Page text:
Tiazofurin is an interesting drug now entering Phase I trials, with marked preclinical antitumor activity against P388 and L1210 leukemias, and the Lewis lung carcinoma. Schedule dependency favoring frequent administration has been noted. The drug has a novel mechanism of action, being metabolized to an inhibitory cofactor of inosine monophosphate dehydrogenase. Tiazofurin is widely distributed after i.v. administration exhibiting a triphasic pattern of plasma decay, with a terminal half-life of 3-16 h in the three species studied. Approximately 90% of the drug was excreted unchanged in the urine within 24 h. A significant potential for the slower release of intracellularly retained drug exists. Anticipated organ toxicities based on the studies described include myelotoxicity, hepatotoxicity and nephrotoxicity. These were mild and reversible at lower doses, and were not seen at levels corresponding to the starting doses in man. A potential for hyperuricemia exists; this should be easily controllable by the use of allopurinol, without compromising the drug's antitumor effect. Phase I trials under the sponsorship of the NCI are underway in a number of institutions.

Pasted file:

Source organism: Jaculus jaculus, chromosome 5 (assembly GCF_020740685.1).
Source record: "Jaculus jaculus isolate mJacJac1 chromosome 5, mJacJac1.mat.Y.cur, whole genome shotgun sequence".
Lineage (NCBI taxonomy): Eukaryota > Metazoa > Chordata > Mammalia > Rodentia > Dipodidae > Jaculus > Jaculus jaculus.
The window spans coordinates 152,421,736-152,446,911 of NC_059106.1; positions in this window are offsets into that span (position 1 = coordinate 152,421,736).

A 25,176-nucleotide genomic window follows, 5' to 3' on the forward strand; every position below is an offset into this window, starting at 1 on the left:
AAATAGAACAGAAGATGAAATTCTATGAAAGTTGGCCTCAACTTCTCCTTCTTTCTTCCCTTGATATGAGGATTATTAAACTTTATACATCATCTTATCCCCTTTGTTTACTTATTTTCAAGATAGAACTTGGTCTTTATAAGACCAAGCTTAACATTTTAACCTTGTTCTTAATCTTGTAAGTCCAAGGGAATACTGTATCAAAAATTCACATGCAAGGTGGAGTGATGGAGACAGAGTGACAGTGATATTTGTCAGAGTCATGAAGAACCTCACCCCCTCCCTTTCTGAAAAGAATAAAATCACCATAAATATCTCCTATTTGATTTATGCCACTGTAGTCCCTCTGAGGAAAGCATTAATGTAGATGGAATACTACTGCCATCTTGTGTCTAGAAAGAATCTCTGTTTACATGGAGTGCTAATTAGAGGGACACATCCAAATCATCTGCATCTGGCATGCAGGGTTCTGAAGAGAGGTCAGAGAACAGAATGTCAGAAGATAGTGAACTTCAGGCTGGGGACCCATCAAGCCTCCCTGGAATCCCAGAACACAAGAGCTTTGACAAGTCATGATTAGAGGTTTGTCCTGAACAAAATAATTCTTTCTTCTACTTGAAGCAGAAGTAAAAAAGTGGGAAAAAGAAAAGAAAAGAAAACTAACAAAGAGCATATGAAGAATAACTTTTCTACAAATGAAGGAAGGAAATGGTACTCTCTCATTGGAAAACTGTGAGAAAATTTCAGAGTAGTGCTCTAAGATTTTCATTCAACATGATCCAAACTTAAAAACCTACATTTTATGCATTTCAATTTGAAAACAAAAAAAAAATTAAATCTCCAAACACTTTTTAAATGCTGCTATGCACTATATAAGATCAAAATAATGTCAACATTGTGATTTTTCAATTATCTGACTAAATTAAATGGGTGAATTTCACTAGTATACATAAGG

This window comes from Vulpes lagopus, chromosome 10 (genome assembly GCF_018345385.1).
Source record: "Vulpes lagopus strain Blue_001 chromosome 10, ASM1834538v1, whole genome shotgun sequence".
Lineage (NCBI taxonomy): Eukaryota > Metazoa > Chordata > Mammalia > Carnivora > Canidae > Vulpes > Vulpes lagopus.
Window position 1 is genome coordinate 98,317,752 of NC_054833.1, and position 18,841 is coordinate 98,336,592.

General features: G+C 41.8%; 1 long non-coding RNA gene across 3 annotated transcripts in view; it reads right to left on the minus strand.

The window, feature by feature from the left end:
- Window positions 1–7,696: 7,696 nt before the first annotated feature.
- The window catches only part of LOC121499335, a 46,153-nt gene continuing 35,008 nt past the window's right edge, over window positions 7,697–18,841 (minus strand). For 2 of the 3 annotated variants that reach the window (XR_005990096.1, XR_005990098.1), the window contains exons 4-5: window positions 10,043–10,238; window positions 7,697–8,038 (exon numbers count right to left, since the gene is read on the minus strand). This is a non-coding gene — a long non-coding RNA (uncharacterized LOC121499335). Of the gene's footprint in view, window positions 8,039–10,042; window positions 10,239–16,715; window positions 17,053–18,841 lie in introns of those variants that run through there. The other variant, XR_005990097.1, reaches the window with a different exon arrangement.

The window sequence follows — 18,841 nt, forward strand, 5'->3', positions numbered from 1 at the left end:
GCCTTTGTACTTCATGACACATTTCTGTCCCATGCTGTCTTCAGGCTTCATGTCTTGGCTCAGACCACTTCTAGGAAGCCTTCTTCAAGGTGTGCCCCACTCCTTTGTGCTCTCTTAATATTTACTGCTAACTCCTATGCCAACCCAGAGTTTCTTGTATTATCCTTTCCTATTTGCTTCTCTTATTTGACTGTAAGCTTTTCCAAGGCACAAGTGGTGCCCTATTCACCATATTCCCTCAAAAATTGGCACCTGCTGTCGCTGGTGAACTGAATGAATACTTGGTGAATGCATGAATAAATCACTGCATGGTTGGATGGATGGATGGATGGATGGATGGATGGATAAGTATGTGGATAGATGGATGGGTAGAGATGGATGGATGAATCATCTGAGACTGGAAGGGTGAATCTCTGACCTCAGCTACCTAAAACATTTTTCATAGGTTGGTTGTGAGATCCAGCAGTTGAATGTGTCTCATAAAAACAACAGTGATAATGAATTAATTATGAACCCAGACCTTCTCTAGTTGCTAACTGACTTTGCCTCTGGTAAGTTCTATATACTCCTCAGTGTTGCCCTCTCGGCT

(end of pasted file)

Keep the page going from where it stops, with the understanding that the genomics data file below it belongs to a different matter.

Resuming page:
ASJC Scopus subject areas
- Pharmacology (medical)